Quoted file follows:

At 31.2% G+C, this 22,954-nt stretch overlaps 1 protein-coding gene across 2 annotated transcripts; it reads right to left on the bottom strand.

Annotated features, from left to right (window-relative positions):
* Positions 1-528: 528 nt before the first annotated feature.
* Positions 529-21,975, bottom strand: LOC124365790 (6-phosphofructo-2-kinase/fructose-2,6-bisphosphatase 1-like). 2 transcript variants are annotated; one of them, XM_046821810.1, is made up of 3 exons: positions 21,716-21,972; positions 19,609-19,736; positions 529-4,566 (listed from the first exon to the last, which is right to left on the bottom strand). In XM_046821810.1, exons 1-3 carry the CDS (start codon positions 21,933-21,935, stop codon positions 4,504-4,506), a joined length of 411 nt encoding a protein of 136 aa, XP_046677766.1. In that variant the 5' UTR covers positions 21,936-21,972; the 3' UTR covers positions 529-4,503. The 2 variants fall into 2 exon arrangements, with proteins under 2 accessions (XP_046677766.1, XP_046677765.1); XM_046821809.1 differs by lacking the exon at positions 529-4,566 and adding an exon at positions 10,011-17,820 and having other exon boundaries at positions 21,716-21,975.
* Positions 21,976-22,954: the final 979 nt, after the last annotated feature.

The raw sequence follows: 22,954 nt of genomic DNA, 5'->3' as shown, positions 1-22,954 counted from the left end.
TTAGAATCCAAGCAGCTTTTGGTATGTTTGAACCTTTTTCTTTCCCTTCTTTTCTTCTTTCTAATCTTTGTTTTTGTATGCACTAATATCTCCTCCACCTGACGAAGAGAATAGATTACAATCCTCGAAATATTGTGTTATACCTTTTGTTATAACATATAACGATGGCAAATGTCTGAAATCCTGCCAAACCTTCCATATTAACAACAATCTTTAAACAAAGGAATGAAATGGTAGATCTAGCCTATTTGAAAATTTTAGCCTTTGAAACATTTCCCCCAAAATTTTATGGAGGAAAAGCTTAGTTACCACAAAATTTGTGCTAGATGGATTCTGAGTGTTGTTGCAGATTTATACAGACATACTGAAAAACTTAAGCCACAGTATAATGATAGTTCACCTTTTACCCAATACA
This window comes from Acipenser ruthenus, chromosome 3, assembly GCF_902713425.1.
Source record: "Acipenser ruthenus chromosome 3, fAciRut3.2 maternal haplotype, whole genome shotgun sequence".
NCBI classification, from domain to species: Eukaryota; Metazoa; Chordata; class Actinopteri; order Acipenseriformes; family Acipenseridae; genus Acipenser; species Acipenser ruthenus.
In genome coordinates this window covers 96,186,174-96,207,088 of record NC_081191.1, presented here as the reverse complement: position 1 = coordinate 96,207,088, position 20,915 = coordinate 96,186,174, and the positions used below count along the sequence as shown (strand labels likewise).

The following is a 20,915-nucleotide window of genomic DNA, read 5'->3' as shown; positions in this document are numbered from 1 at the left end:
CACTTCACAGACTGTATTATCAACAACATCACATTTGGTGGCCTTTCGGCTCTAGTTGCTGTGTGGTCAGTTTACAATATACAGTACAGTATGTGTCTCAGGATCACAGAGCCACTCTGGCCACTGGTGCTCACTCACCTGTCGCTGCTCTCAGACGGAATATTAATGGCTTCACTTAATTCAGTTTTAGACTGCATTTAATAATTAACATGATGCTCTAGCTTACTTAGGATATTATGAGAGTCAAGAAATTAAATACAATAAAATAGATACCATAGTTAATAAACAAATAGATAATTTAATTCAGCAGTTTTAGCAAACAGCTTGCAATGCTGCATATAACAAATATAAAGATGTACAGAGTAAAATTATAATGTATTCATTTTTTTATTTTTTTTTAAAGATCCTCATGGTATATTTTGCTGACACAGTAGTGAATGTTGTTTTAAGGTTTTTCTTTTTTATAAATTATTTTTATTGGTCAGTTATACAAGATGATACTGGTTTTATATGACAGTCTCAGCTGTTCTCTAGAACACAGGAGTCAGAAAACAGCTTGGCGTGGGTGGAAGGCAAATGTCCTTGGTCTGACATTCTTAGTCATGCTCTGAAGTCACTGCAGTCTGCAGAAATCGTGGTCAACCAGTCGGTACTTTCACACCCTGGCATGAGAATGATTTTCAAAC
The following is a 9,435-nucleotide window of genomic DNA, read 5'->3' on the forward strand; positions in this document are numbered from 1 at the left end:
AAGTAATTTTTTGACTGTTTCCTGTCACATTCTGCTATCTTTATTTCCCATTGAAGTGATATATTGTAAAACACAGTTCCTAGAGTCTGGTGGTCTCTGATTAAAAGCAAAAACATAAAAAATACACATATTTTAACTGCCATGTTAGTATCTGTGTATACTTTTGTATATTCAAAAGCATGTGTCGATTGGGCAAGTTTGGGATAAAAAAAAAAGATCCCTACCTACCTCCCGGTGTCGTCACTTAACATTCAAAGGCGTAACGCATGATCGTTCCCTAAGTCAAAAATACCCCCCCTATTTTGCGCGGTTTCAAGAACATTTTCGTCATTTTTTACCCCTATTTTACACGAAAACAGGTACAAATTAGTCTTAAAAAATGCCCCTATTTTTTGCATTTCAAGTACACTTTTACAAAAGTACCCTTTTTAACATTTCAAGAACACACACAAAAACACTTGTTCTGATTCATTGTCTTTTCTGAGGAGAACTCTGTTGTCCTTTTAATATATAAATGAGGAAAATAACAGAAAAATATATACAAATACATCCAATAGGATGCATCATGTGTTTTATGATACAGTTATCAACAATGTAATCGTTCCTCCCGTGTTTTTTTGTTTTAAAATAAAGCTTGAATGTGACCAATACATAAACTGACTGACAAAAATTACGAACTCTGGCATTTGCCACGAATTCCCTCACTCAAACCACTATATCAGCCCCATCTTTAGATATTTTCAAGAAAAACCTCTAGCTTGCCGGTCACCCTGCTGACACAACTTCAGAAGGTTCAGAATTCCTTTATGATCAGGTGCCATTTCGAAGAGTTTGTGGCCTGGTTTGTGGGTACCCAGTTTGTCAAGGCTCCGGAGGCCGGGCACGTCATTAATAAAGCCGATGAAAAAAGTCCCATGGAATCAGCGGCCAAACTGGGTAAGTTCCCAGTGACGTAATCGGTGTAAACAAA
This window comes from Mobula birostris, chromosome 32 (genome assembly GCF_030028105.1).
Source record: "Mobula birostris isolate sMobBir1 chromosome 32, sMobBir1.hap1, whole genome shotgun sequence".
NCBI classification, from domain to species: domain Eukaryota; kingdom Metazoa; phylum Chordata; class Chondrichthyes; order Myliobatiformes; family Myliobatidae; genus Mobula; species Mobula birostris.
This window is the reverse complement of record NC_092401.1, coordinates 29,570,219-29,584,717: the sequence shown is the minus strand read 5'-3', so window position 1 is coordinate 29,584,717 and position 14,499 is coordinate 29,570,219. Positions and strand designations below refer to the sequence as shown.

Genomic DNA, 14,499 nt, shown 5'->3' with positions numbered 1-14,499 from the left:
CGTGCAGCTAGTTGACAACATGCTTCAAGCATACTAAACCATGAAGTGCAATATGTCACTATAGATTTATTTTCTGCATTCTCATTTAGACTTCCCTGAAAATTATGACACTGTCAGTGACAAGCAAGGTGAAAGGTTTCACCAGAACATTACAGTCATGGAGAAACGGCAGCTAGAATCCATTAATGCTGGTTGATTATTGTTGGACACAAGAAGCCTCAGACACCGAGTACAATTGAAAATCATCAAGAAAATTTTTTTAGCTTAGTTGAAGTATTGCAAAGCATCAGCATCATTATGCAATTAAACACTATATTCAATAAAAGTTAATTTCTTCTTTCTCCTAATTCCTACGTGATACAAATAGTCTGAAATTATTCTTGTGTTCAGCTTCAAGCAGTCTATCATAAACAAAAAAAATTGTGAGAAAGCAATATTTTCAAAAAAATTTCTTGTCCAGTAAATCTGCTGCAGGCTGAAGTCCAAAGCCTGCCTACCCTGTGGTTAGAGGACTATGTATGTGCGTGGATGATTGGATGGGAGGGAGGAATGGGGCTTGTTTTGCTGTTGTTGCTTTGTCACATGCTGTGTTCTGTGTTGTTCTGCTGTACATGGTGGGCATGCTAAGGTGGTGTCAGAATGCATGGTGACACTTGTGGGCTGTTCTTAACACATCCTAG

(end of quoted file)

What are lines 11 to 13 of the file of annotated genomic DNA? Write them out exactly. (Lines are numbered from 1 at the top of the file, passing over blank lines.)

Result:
In genome coordinates this window covers 96,186,174-96,207,088 of record NC_081191.1, presented here as the reverse complement: position 1 = coordinate 96,207,088, position 20,915 = coordinate 96,186,174, and the positions used below count along the sequence as shown (strand labels likewise).

The following is a 20,915-nucleotide window of genomic DNA, read 5'->3' as shown; positions in this document are numbered from 1 at the left end:
CACTTCACAGACTGTATTATCAACAACATCACATTTGGTGGCCTTTCGGCTCTAGTTGCTGTGTGGTCAGTTTACAATATACAGTACAGTATGTGTCTCAGGATCACAGAGCCACTCTGGCCACTGGTGCTCACTCACCTGTCGCTGCTCTCAGACGGAATATTAATGGCTTCACTTAATTCAGTTTTAGACTGCATTTAATAATTAACATGATGCTCTAGCTTACTTAGGATATTATGAGAGTCAAGAAATTAAATACAATAAAATAGATACCATAGTTAATAAACAAATAGATAATTTAATTCAGCAGTTTTAGCAAACAGCTTGCAATGCTGCATATAACAAATATAAAGATGTACAGAGTAAAATTATAATGTATTCATTTTTTTATTTTTTTTTAAAGATCCTCATGGTATATTTTGCTGACACAGTAGTGAATGTTGTTTTAAGGTTTTTCTTTTTTATAAATTATTTTTATTGGTCAGTTATACAAGATGATACTGGTTTTATATGACAGTCTCAGCTGTTCTCTAGAACACAGGAGTCAGAAAACAGCTTGGCGTGGGTGGAAGGCAAATGTCCTTGGTCTGACATTCTTAGTCATGCTCTGAAGTCACTGCAGTCTGCAGAAATCGTGGTCAACCAGTCGGTACTTTCACACCCTGGCATGAGAATGATTTTCAAAC